This Week: April 9, 2021

Round-up of weekly news for Wisconsin landowners

 

 


Graphic of woodland soil sampling steps

HELP FOREST SCIENTISTS ADDRESS IMPORTANT ECOLOGICAL QUESTIONS – PARTICIPATE IN THE FOREST FUNGI PROJECT

The Forest Fungi Project is a community science project associated with the Lankau Lab at the University of Wisconsin-Madison. The project aims to engage the broader forestry and forest landowner community in the process of scientific research while generating data that will address important ecological questions. The Forest Fungi Project was launched in 2015, and we have since had more than 1000 soil samples sent to our lab by park volunteers, youth programs, K-12 and college students, forest landowners, and Master Naturalists – to name a few.

Why fungi? There are thousands of fungi that live in tree roots, called mycorrhizae, that help trees access water and nutrients. Given their importance to forest function, our lab is interested in the diversity and distribution (or the “who is where”) of mycorrhizae fungi across eastern temperate forests – and we need your help! 

Participation is easy. They are asking that you send tree roots from any forested location east of the Mississippi River. More detailed instructions are found on their website https://forestfungi.russell.wisc.edu/. Check out their sampling and shipping instructions, and feel free to contact them at forestfungiproject@wisc.plantpath.edu if you have any questions. Share this opportunity with your neighbors and other woodland landowners. 


Wipe Out Space Invaders in Your Woods

Invasive plant species represent one of the greatest threats to the health of your woods. Native plants and trees struggle to compete with these invaders and without active measures, our values for wildlife diversity, hunting, foraging, beauty, and much more, can be lost. The woods of today needs your care to be protected from the threat of invasive species.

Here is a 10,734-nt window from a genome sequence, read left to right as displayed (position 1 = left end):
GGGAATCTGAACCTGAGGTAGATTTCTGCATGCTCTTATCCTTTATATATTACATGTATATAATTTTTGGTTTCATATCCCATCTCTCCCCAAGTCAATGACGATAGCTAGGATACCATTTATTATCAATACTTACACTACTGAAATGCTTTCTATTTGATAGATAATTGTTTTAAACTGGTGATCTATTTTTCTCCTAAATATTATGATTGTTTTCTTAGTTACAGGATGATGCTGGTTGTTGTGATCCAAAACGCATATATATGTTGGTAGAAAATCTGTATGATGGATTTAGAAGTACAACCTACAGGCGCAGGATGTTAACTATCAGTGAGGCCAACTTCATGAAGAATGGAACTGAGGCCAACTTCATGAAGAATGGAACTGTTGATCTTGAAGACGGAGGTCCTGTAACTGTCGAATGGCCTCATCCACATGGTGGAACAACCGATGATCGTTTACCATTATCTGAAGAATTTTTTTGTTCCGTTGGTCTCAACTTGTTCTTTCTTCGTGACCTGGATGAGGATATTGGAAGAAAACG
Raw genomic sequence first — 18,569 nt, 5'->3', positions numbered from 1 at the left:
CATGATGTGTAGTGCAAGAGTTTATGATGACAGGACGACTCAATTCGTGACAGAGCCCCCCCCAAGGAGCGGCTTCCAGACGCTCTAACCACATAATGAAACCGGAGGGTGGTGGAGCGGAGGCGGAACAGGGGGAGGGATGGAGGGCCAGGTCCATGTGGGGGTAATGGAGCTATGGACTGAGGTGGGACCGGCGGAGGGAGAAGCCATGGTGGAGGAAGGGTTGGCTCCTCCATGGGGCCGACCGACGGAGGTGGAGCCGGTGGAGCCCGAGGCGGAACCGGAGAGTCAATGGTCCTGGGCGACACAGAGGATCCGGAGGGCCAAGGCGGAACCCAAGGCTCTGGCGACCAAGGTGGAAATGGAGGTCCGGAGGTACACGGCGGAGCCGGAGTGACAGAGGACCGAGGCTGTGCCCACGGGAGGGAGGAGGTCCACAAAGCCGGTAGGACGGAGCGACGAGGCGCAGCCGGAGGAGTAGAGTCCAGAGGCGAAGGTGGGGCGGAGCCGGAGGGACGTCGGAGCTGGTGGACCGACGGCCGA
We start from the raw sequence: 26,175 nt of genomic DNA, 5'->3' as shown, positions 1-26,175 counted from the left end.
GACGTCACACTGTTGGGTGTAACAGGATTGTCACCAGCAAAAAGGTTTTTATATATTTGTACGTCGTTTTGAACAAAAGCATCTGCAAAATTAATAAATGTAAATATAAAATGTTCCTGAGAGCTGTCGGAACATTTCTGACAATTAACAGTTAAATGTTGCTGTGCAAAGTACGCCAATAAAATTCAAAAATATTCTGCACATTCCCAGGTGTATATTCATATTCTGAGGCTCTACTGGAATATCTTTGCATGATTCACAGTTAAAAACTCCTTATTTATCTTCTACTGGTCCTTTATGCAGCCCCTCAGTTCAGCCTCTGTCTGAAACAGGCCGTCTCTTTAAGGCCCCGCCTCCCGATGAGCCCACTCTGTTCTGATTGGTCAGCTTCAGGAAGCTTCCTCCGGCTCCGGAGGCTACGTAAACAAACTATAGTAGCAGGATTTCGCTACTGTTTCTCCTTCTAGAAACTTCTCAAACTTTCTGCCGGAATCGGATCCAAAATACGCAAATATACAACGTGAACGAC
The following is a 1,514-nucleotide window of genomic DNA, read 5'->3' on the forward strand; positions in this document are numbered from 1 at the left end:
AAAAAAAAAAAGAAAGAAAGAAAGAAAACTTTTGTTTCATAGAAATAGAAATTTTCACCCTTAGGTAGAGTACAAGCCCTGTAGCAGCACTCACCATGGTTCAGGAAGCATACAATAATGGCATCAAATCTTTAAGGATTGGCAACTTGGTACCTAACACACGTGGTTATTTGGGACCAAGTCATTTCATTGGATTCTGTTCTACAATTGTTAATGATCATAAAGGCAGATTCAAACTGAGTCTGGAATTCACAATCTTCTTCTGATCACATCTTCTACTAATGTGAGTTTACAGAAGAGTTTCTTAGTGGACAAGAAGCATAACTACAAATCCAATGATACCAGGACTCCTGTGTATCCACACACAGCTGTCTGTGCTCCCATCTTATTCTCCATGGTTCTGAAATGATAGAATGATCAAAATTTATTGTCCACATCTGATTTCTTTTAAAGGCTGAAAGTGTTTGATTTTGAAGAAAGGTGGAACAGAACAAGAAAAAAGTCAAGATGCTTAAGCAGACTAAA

Image of turkeys congregating in the snow

Nearly 38,000 Acres of Private Land will Open to Turkey Hunters

MADISON, Wis. – The Department of Natural Resources (DNR) announced that nearly 38,000 acres of private land will be open for public access to hunters this turkey season thanks to a partnership between the department and the U.S. Department of Agriculture’s Natural Resources Conservation Service (USDA-NRCS).

With USDA-NRCS support, the DNR could partner with private landowners who lease their land for public access through the Turkey Hunter Access Program (THAP) and the Voluntary Public Access and Habitat Incentive Program (VPA-HIP).

In 2020, THAP added 5,200 acres that hunters can be used only during spring turkey hunting seasons. Another 2,300 acres were added to VPA-HIP for hunters to use throughout the year for hunting, fishing, trapping and wildlife observation.


Image of male wild turkey in full display

Burning Habitat: Profound Truth From A Real Fire Bird

Won’t a prescribed burn during the wild turkey nesting season push these birds (and other wildlife) off of my land? You’d think, but if you want to know the truth of it, such a burn every three years (or so) can do just the opposite by creating conditions turkeys flock to.

Get the scoop on the phoenix-like drama you might create in your woods with a well-placed, well-timed burn. (Speaking of timing, please be aware of present high fire dangers in Wisconsin, and only burn with expert assistance when fire dangers are low. link here to DNR fire dance page.) 


Image of chickadee

Getting to Know Our Feathered Friends

Join Nature Conservancy conservation staff for a virtual tour of Wisconsin woodlands, wetlands and prairies to learn about the rare and unique bird species that call our preserves home. Presenters also will share tips and tricks for how you can help support our feathered friends in your own yard. Live Q&A to follow. Please register in advance to join the live Zoom webinar.

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